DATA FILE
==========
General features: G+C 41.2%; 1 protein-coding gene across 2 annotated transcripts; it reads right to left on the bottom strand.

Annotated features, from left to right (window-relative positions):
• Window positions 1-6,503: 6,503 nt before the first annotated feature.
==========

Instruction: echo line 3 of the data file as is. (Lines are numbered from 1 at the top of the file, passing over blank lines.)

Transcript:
• Window positions 1-6,503: 6,503 nt before the first annotated feature.